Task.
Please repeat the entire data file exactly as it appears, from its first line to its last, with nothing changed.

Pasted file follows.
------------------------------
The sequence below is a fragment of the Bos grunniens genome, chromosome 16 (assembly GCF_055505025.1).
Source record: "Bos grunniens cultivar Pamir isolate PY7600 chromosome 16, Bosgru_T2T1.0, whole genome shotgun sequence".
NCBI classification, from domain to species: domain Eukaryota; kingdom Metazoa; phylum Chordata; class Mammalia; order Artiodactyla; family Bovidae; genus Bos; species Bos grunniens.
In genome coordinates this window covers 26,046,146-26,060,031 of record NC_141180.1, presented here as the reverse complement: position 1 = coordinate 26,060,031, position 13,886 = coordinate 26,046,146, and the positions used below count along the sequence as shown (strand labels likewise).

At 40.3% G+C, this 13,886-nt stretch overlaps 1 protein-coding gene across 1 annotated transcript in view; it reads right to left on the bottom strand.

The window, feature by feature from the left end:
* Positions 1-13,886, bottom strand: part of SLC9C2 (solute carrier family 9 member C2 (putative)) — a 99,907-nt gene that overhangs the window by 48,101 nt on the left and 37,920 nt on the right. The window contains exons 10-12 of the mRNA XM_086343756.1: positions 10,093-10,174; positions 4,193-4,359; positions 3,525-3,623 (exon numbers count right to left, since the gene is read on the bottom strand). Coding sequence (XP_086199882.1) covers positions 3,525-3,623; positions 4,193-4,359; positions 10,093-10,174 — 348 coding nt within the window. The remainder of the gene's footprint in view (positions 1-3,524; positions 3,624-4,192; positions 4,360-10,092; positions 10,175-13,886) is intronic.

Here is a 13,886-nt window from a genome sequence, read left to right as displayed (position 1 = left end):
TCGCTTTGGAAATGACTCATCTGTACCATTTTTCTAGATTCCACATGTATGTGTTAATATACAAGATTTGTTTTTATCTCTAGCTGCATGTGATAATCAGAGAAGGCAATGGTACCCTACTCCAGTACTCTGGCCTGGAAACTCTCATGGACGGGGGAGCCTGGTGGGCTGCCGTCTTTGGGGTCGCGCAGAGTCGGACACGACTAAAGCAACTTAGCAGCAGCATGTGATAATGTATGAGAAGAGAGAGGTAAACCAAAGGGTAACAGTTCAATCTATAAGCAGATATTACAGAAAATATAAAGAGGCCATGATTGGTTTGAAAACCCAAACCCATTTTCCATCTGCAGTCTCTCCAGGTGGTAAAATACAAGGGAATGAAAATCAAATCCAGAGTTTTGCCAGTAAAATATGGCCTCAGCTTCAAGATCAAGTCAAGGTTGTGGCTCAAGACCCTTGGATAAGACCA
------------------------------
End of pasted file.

The sequence below is a fragment of the Bos grunniens genome, chromosome 16 (assembly GCF_055505025.1).
Source record: "Bos grunniens cultivar Pamir isolate PY7600 chromosome 16, Bosgru_T2T1.0, whole genome shotgun sequence".
NCBI classification, from domain to species: domain Eukaryota; kingdom Metazoa; phylum Chordata; class Mammalia; order Artiodactyla; family Bovidae; genus Bos; species Bos grunniens.
In genome coordinates this window covers 26,046,146-26,060,031 of record NC_141180.1, presented here as the reverse complement: position 1 = coordinate 26,060,031, position 13,886 = coordinate 26,046,146, and the positions used below count along the sequence as shown (strand labels likewise).

At 40.3% G+C, this 13,886-nt stretch overlaps 1 protein-coding gene across 1 annotated transcript in view; it reads right to left on the bottom strand.

The window, feature by feature from the left end:
* Positions 1-13,886, bottom strand: part of SLC9C2 (solute carrier family 9 member C2 (putative)) — a 99,907-nt gene that overhangs the window by 48,101 nt on the left and 37,920 nt on the right. The window contains exons 10-12 of the mRNA XM_086343756.1: positions 10,093-10,174; positions 4,193-4,359; positions 3,525-3,623 (exon numbers count right to left, since the gene is read on the bottom strand). Coding sequence (XP_086199882.1) covers positions 3,525-3,623; positions 4,193-4,359; positions 10,093-10,174 — 348 coding nt within the window. The remainder of the gene's footprint in view (positions 1-3,524; positions 3,624-4,192; positions 4,360-10,092; positions 10,175-13,886) is intronic.

Here is a 13,886-nt window from a genome sequence, read left to right as displayed (position 1 = left end):
TCGCTTTGGAAATGACTCATCTGTACCATTTTTCTAGATTCCACATGTATGTGTTAATATACAAGATTTGTTTTTATCTCTAGCTGCATGTGATAATCAGAGAAGGCAATGGTACCCTACTCCAGTACTCTGGCCTGGAAACTCTCATGGACGGGGGAGCCTGGTGGGCTGCCGTCTTTGGGGTCGCGCAGAGTCGGACACGACTAAAGCAACTTAGCAGCAGCATGTGATAATGTATGAGAAGAGAGAGGTAAACCAAAGGGTAACAGTTCAATCTATAAGCAGATATTACAGAAAATATAAAGAGGCCATGATTGGTTTGAAAACCCAAACCCATTTTCCATCTGCAGTCTCTCCAGGTGGTAAAATACAAGGGAATGAAAATCAAATCCAGAGTTTTGCCAGTAAAATATGGCCTCAGCTTCAAGATCAAGTCAAGGTTGTGGCTCAAGACCCTTGGATAAGACCA